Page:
A New Gun Law In Iowa Could Become A Reality
Over the last few years, a topic that seems to be gaining attention is whether or not employers can have policies that restrict employees from having guns in their vehicles in company parking lots. A law prohibiting these policies has passed an initial review in the Iowa Senate.
“The employee, I believe, has a fundamental right on their way to work…on their way home after work to have a weapon as a means of well-being and security,” says Senator Jason Schultz, a Republican from Schleswig and bill’s sponsor.
In a subcommittee hearing last week, Schultz said people should be able to leave their locked guns in their parked vehicles. The bill wouldn’t affect businesses that don’t allow guns inside the workplace.
Not everyone is for the bill. Rita Carter of the United Methodist Church Advocates is concerned because the bill would also apply to employees and volunteers of non-profits.
“So what’s to prevent an employee from — even though they’ve lawfully locked their gun and ammunition in their car — from going out, getting it, coming back in, and wreaking havoc?”
And Carter is not alone. Tracey Kennedy, the leader of the Iowa chapter for Moms Demand Action for Gun Sense, is also raising concerns.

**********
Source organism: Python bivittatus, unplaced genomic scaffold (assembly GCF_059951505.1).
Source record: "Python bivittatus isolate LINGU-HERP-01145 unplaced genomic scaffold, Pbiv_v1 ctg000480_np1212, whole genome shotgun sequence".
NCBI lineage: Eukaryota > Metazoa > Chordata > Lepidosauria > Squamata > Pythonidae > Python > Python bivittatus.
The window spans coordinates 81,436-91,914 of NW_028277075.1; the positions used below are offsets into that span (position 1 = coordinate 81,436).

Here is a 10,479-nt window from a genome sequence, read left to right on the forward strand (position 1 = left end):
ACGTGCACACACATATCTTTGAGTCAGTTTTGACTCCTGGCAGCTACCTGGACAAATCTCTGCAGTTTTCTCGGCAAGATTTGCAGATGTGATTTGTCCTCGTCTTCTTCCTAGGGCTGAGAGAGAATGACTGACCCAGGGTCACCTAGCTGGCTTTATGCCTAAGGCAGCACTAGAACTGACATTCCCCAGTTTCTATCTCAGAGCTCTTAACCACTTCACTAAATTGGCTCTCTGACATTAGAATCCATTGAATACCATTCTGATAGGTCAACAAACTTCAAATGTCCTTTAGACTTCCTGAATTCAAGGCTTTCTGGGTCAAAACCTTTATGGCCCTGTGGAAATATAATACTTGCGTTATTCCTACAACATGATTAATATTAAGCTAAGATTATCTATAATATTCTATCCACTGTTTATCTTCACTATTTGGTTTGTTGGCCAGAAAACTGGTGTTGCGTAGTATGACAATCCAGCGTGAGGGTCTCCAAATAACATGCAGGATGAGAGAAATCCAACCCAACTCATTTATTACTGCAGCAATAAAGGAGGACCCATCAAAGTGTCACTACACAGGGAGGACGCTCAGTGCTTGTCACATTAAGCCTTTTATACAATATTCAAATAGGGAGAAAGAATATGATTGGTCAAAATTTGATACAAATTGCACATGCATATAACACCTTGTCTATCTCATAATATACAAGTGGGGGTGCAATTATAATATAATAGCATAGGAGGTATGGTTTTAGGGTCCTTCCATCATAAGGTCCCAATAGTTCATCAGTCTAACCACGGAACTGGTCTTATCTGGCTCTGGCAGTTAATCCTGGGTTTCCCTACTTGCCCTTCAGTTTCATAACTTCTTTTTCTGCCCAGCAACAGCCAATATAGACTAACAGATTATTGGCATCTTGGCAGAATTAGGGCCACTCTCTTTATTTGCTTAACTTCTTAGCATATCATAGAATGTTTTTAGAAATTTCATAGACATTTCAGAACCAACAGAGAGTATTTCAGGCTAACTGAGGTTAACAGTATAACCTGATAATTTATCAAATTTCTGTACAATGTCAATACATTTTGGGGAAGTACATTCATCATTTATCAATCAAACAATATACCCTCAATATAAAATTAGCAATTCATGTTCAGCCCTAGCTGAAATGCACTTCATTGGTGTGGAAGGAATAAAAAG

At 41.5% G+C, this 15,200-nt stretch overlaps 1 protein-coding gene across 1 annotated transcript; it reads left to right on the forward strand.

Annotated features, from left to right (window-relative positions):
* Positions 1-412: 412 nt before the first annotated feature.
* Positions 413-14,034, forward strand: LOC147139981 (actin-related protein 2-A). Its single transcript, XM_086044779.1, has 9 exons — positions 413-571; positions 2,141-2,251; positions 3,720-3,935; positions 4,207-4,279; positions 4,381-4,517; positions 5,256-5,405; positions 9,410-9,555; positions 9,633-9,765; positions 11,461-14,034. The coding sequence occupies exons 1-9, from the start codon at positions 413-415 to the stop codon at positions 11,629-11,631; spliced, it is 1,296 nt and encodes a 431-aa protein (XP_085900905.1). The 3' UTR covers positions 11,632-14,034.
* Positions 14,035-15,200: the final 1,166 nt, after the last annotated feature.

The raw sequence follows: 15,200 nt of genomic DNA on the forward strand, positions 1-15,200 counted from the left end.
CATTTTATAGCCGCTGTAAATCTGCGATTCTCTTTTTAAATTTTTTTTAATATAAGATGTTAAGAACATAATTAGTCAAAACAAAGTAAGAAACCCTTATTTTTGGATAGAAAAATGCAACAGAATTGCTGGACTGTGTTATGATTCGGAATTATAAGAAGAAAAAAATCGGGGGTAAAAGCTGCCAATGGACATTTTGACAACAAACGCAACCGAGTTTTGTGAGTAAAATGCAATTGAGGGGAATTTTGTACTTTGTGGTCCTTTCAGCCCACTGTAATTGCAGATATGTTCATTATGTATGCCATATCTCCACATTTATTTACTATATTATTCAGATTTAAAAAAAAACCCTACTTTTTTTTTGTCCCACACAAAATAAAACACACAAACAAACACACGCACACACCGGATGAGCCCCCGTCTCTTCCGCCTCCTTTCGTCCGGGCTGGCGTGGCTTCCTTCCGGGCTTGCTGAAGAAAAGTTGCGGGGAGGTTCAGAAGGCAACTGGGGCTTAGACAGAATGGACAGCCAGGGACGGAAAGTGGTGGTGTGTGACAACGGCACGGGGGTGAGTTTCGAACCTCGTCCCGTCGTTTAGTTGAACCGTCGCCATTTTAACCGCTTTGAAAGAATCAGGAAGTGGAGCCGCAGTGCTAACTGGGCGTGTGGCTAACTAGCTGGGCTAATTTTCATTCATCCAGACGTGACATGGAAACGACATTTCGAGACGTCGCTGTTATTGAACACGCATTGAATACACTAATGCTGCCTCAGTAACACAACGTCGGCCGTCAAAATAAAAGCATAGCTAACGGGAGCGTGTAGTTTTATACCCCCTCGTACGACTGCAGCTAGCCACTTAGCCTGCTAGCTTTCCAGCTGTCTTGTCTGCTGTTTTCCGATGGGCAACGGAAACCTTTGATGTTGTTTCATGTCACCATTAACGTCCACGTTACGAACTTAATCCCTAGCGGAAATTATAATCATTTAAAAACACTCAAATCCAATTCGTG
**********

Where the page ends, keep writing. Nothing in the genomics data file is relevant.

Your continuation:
“There are legitimate reasons employers choose not to have firearms being stored on the property, including the risk of guns being stolen from cars. Research actually suggests that nearly one-quarter of guns are taken from cars and other vehicles.”
Several business groups are currently monitoring the bill.
The first "parking lot" law was passed in Oklahoma in 2004. Since then, other states have passed their own but the specifics of the laws vary from state to state.
About two dozen states have similar “guns-at-work” laws said Richard Rogers of the Iowa Firearms Coalition in an interview with Radio Iowa.
“What we believe is that employers have rights, but employees and citizens have rights, including a right to an expectation of privacy in their vehicle, just as they do in their home, and that the place to draw the line between those rights is at the locked door of a private vehicle.”
Currently, the bill is scheduled for debate in a Senate Committee this week. Because this is a policy bill. if it is not approved by the end of next week by the Senate or House- the bill will be tabled for a year. This deadline does not apply to any spending or tax-related bills.